Facebook 1

Tuesday, January 5, 2016

Champagne marshmallows

2016 has been a crazy year, and it's only January 4th. B and I rang in 2016 with some friends at a delicious and decadent Peking duck dinner at one of our favorite restaurants before heading back to our place for dessert and champagne. After the clock struck midnight, we headed over to a local bar that was closing after that night.

Two days later, B and I headed out for a staycation at a nearby hotel....literally around the corner from our apartment.  It was an opportunity for us to 'get away' for a little before work consumes us over the next few months.  It also happens to be where he proposed (and I (of course) said yes!)!!

So two days into the new year and we were newly engaged!  Big things happening in 2016!

I had wanted to make champagne marshmallows for New Year's Eve but time totally got away from me. So with some leftover Veuve Cliquot (I'm so fancy; and photo-ops with a split of Piper, too!), I made some belated New Year's and Happy Engagement Champagne Marshmallows!

Now -- before you ask -- let me answer a few questions.  First off, no, I will not be making my own wedding cake.  And no, I will not be making 170 (or more) fancy cupcakes for our wedding party, either!

But chances are that as it gets more stressful planning the wedding, I will be baking a lot more.  So at least that's a benefit to you.  Like these champagne marshmallows.  I made them as a celebratory treat.  Because, besides the fact that I drank close to a bottle of Prosecco over our staycation and the celebratory dinner we had with my parents and sisters the following night, champagne is the epitome of celebration!

Champagne Marshmallows 
Forever adapted from the world's easiest and most delicious marshmallow recipe

The recipe makes "24 1+ inch square marshmallows" from a 7x11 inch pan.  I used a 9x9 inch pan and got 36 1+ inch square marshmallows.


1/2 cup water
1/2 cup champagne
3 Tbsp. + 1 1/2 tsp. unflavored powdered gelatin (3 envelopes – envelope is 1/4 oz. each, for 3/4 oz. total)
2 cups granulated white sugar
1/2 cup light corn syrup
1/2 tsp. fine salt

1.5 cups confectioner's sugar
1 cup corn starch
Spray a 9x9 or 7x11 inch baking pan and line with parchment paper (Recommendation: cut to fit flat on the bottom, with the edges of the paper over-hanging the sides. The ends are fine just sprayed.)
In a stand mixer fitted with a whisk attachment, pour in the champagne.
Run the mixer a few times to  release some of the bubbles.
Sprinkle the gelatin over.
Let stand.
In a medium saucepan over high heat, stir together the sugar, corn syrup, salt and the remaining 1/2 cup of water.
Stir until sugar dissolves and mixture begins to boil.
Stop stirring and once mixture comes to a rolling boil, continue boiling for 1 minute.
Remove from the heat. (Recommendation: the original recipe said that they like to carefully pour mixture into a 2-cup glass measuring cup, to make it easier to pour into mixer.  I did this and found it extremely helpful!).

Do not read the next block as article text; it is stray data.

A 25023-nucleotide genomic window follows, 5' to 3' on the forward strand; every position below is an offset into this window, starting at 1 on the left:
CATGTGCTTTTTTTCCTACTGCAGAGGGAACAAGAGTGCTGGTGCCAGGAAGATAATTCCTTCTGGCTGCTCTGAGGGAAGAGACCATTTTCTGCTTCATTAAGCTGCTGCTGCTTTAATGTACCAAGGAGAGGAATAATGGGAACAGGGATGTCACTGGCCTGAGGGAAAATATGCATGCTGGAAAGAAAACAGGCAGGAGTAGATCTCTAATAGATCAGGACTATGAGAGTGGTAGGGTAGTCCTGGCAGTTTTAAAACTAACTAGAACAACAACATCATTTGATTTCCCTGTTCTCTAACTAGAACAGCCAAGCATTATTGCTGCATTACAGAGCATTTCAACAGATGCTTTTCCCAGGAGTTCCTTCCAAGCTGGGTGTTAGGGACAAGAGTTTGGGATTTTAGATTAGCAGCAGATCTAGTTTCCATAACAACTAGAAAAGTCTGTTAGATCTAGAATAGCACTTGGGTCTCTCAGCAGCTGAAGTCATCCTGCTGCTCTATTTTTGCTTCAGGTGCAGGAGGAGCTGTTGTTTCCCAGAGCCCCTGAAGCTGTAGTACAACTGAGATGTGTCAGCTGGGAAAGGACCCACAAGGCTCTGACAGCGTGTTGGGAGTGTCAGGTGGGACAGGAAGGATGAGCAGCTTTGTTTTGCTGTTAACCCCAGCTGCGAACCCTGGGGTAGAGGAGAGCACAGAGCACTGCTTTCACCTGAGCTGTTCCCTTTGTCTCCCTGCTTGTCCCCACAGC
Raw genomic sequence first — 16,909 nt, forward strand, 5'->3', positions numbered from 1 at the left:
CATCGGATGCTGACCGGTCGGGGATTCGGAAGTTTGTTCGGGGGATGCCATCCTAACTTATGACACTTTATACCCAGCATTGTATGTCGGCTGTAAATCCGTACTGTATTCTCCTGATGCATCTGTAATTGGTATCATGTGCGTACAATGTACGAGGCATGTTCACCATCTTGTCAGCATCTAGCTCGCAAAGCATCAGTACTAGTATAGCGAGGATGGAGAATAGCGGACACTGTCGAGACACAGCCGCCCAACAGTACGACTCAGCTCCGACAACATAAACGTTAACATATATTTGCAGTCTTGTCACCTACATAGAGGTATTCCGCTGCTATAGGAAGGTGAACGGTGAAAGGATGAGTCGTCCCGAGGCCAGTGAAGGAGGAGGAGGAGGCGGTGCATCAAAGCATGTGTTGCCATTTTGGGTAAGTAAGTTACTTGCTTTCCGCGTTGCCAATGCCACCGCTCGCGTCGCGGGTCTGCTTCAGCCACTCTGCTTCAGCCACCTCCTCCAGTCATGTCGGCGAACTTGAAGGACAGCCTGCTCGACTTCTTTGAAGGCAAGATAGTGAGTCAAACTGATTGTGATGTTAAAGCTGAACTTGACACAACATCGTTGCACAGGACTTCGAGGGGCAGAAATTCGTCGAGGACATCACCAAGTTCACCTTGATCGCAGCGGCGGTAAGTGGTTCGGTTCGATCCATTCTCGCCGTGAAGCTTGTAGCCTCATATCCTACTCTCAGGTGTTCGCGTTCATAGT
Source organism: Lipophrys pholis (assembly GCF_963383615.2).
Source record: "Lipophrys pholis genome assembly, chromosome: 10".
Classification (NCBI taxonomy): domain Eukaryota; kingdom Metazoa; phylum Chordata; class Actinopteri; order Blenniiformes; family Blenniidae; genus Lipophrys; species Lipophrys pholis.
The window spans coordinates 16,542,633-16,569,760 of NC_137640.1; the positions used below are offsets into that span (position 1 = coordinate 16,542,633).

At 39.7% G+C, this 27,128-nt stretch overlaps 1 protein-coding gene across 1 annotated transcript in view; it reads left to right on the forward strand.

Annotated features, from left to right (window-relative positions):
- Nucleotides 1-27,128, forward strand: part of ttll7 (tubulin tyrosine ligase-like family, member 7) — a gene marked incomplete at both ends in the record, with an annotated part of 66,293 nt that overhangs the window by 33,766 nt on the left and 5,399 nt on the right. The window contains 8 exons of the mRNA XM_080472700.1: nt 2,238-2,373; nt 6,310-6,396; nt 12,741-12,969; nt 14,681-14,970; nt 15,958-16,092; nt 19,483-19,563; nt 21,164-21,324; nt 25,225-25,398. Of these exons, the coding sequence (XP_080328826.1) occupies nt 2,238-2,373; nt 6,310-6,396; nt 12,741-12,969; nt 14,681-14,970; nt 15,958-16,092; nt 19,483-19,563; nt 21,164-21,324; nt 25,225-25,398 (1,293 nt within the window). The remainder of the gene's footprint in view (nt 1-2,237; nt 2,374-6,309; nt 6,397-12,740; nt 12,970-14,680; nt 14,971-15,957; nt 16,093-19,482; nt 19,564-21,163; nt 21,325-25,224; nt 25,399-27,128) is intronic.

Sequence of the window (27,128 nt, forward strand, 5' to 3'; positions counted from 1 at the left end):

The mixture is very, very, very hot.  Be extremely careful!

Turn the mixer to low and mix the gelatin a bit to loosen.
Very slowly and carefully add the hot sugar mixture by pouring it gently down the side of the bowl.
Continue to mix on low until all the sugar mixture is added.

Turn the mixer to high and whip the mixture for 10 to 12 minutes until the marshmallow batter almost triples in size and becomes very thick.
If you have a smaller mixer bowl, you may need to scrape down the sides of the bowl frequently to avoid the batter overflowing as it grows.

Transfer the mixture to the prepared baking pan (a silicone bowl scraper works like a charm for this) and use a spatula or bench scraper to spread the marshmallow evenly in the pan, pushing it down into the corners.
Work quickly, as the marshmallow becomes more difficult to manipulate as it begins to set.

Spray a sheet of plastic wrap liberally with cooking spray and lay it across the top of the marshmallow, sprayed side down.
Using you fingers, smooth the plastic wrap on top of the marshmallows a bit to seal it smoothly and tightly against the mixture.

Leave the marshmallow to set at room temperature for at least 3 hours or, even better, overnight.
The marshmallow will be too sticky and soft to cut if you try too soon.

Whisk together the corn starch and confectioner's sugar in a bowl.

When marshmallows are ready, grab the edges of the parchment and lift the marshmallows from the pan.
Remove the plastic wrap from the top and fold down the parchment on the sides.
Using a pizza cutter or a large knife, cut the slab into 1- × 1-inch squares.
Roll each of the freshly cut marshmallow squares into the corn starch-confectioner's sugar mixture.

No comments:

Post a Comment